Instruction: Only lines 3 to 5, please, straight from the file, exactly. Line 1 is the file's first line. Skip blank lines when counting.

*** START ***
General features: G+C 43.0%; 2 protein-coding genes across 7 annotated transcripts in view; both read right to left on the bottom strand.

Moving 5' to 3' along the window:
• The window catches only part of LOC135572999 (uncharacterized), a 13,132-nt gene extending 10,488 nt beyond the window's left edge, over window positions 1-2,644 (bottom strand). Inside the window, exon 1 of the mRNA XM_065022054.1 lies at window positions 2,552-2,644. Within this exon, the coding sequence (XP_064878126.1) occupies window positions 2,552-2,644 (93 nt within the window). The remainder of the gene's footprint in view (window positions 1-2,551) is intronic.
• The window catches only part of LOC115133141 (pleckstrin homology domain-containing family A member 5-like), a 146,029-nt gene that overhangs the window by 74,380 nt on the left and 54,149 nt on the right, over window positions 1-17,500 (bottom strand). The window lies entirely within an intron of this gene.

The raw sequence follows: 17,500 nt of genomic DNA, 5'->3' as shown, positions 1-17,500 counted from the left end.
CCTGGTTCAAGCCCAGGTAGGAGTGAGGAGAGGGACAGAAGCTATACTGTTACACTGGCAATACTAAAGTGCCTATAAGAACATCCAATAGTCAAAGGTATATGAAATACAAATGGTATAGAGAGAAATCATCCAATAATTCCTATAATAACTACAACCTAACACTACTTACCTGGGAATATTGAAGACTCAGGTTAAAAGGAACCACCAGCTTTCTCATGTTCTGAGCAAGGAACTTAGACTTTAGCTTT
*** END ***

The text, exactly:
• The window catches only part of LOC135572999 (uncharacterized), a 13,132-nt gene extending 10,488 nt beyond the window's left edge, over window positions 1-2,644 (bottom strand). Inside the window, exon 1 of the mRNA XM_065022054.1 lies at window positions 2,552-2,644. Within this exon, the coding sequence (XP_064878126.1) occupies window positions 2,552-2,644 (93 nt within the window). The remainder of the gene's footprint in view (window positions 1-2,551) is intronic.
• The window catches only part of LOC115133141 (pleckstrin homology domain-containing family A member 5-like), a 146,029-nt gene that overhangs the window by 74,380 nt on the left and 54,149 nt on the right, over window positions 1-17,500 (bottom strand). The window lies entirely within an intron of this gene.

The raw sequence follows: 17,500 nt of genomic DNA, 5'->3' as shown, positions 1-17,500 counted from the left end.